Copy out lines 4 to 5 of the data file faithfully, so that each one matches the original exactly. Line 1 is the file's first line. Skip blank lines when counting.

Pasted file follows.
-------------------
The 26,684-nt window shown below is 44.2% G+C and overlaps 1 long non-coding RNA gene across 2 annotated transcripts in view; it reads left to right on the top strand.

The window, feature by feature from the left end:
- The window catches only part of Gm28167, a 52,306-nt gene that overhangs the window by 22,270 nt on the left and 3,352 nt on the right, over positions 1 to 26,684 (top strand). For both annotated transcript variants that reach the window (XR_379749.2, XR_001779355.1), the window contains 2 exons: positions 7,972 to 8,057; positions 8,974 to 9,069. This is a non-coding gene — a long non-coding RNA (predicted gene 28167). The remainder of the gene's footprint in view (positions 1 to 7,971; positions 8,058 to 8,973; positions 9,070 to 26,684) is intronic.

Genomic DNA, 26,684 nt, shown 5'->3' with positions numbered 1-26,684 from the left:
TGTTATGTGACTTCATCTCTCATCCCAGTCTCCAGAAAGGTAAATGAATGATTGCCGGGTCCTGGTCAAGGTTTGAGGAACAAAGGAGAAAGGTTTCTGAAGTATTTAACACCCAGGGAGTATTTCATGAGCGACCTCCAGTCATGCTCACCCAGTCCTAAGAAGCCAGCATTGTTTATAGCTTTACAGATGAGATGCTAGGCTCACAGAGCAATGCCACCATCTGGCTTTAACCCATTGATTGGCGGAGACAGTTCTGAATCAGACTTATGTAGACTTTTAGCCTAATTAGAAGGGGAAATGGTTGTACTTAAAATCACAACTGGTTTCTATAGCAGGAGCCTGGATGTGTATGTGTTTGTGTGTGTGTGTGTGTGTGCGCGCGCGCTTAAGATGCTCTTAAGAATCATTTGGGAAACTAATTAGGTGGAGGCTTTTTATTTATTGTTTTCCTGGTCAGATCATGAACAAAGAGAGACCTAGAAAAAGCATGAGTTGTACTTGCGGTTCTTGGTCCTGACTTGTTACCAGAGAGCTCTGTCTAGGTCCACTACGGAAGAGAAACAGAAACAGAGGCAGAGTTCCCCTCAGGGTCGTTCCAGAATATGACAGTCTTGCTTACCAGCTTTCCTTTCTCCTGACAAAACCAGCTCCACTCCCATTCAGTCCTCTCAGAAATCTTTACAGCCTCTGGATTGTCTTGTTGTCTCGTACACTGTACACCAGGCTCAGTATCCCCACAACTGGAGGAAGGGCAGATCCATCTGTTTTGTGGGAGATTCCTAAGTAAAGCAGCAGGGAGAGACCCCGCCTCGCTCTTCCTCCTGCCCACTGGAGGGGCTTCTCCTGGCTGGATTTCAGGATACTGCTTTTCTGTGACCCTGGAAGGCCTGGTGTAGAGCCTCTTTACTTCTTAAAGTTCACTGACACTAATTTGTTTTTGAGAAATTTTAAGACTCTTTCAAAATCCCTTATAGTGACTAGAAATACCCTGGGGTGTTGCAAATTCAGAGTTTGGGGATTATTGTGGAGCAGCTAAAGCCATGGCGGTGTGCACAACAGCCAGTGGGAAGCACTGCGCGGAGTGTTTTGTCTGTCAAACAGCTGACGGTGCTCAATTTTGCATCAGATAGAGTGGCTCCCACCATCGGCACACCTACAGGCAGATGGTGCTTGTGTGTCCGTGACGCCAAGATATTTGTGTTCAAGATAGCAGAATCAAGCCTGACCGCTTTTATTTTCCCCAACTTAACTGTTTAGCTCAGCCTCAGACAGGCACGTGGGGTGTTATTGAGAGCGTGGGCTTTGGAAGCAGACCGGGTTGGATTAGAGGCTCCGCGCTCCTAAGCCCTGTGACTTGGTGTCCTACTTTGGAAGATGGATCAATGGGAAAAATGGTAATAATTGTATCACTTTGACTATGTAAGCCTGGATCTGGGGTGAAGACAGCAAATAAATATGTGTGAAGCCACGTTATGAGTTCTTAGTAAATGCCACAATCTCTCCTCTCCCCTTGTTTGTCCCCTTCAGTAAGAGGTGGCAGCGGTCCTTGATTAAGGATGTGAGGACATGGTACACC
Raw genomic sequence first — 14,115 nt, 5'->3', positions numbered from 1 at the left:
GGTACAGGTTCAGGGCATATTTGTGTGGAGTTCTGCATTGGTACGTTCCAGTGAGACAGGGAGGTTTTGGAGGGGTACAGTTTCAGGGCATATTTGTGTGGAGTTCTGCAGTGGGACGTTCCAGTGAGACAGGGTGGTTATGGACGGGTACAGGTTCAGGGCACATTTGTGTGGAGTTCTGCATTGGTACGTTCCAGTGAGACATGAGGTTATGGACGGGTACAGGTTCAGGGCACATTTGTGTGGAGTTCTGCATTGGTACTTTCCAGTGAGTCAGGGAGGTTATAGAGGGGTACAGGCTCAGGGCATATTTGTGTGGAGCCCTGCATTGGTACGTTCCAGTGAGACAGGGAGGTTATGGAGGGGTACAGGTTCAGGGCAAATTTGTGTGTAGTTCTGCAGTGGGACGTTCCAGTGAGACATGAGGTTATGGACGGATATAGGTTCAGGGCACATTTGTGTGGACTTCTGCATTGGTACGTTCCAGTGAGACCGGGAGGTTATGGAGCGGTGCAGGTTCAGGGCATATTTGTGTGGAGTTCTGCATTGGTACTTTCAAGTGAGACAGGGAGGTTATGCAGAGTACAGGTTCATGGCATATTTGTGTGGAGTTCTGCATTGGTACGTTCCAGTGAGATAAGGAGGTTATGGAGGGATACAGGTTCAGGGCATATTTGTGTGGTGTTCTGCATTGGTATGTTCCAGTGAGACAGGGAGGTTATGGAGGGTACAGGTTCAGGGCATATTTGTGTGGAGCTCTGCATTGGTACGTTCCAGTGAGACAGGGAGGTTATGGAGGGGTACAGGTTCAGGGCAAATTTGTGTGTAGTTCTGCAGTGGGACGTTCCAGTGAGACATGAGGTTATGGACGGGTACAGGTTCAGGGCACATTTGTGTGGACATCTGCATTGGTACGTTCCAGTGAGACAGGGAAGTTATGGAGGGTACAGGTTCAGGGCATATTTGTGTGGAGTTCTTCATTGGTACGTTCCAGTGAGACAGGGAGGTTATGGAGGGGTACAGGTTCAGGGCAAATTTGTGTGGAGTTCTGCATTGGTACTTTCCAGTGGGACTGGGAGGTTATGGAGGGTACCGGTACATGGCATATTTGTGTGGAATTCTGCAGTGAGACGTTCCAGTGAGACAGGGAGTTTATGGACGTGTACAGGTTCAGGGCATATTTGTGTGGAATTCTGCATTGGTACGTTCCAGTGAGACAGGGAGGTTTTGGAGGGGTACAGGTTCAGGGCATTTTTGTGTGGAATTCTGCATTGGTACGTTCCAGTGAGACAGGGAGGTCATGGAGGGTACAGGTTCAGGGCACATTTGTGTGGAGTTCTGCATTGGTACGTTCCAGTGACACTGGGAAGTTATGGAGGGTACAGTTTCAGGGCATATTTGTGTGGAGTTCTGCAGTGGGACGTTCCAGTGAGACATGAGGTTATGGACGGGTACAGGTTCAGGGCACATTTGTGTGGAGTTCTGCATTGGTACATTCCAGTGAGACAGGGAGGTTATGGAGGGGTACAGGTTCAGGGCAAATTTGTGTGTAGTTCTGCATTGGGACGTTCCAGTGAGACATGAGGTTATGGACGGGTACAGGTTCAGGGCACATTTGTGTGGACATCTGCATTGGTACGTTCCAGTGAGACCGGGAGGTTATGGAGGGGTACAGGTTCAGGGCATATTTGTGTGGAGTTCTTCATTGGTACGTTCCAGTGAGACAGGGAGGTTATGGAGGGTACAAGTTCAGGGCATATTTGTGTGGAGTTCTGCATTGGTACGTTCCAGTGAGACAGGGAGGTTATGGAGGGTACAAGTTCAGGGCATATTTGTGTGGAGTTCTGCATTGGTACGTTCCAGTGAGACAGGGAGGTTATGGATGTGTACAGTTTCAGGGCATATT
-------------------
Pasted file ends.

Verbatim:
Genomic DNA, 26,684 nt, shown 5'->3' with positions numbered 1-26,684 from the left:
TGTTATGTGACTTCATCTCTCATCCCAGTCTCCAGAAAGGTAAATGAATGATTGCCGGGTCCTGGTCAAGGTTTGAGGAACAAAGGAGAAAGGTTTCTGAAGTATTTAACACCCAGGGAGTATTTCATGAGCGACCTCCAGTCATGCTCACCCAGTCCTAAGAAGCCAGCATTGTTTATAGCTTTACAGATGAGATGCTAGGCTCACAGAGCAATGCCACCATCTGGCTTTAACCCATTGATTGGCGGAGACAGTTCTGAATCAGACTTATGTAGACTTTTAGCCTAATTAGAAGGGGAAATGGTTGTACTTAAAATCACAACTGGTTTCTATAGCAGGAGCCTGGATGTGTATGTGTTTGTGTGTGTGTGTGTGTGTGCGCGCGCGCTTAAGATGCTCTTAAGAATCATTTGGGAAACTAATTAGGTGGAGGCTTTTTATTTATTGTTTTCCTGGTCAGATCATGAACAAAGAGAGACCTAGAAAAAGCATGAGTTGTACTTGCGGTTCTTGGTCCTGACTTGTTACCAGAGAGCTCTGTCTAGGTCCACTACGGAAGAGAAACAGAAACAGAGGCAGAGTTCCCCTCAGGGTCGTTCCAGAATATGACAGTCTTGCTTACCAGCTTTCCTTTCTCCTGACAAAACCAGCTCCACTCCCATTCAGTCCTCTCAGAAATCTTTACAGCCTCTGGATTGTCTTGTTGTCTCGTACACTGTACACCAGGCTCAGTATCCCCACAACTGGAGGAAGGGCAGATCCATCTGTTTTGTGGGAGATTCCTAAGTAAAGCAGCAGGGAGAGACCCCGCCTCGCTCTTCCTCCTGCCCACTGGAGGGGCTTCTCCTGGCTGGATTTCAGGATACTGCTTTTCTGTGACCCTGGAAGGCCTGGTGTAGAGCCTCTTTACTTCTTAAAGTTCACTGACACTAATTTGTTTTTGAGAAATTTTAAGACTCTTTCAAAATCCCTTATAGTGACTAGAAATACCCTGGGGTGTTGCAAATTCAGAGTTTGGGGATTATTGTGGAGCAGCTAAAGCCATGGCGGTGTGCACAACAGCCAGTGGGAAGCACTGCGCGGAGTGTTTTGTCTGTCAAACAGCTGACGGTGCTCAATTTTGCATCAGATAGAGTGGCTCCCACCATCGGCACACCTACAGGCAGATGGTGCTTGTGTGTCCGTGACGCCAAGATATTTGTGTTCAAGATAGCAGAATCAAGCCTGACCGCTTTTATTTTCCCCAACTTAACTGTTTAGCTCAGCCTCAGACAGGCACGTGGGGTGTTATTGAGAGCGTGGGCTTTGGAAGCAGACCGGGTTGGATTAGAGGCTCCGCGCTCCTAAGCCCTGTGACTTGGTGTCCTACTTTGGAAGATGGATCAATGGGAAAAATGGTAATAATTGTATCACTTTGACTATGTAAGCCTGGATCTGGGGTGAAGACAGCAAATAAATATGTGTGAAGCCACGTTATGAGTTCTTAGTAAATGCCACAATCTCTCCTCTCCCCTTGTTTGTCCCCTTCAGTAAGAGGTGGCAGCGGTCCTTGATTAAGGATGTGAGGACATGGTACACC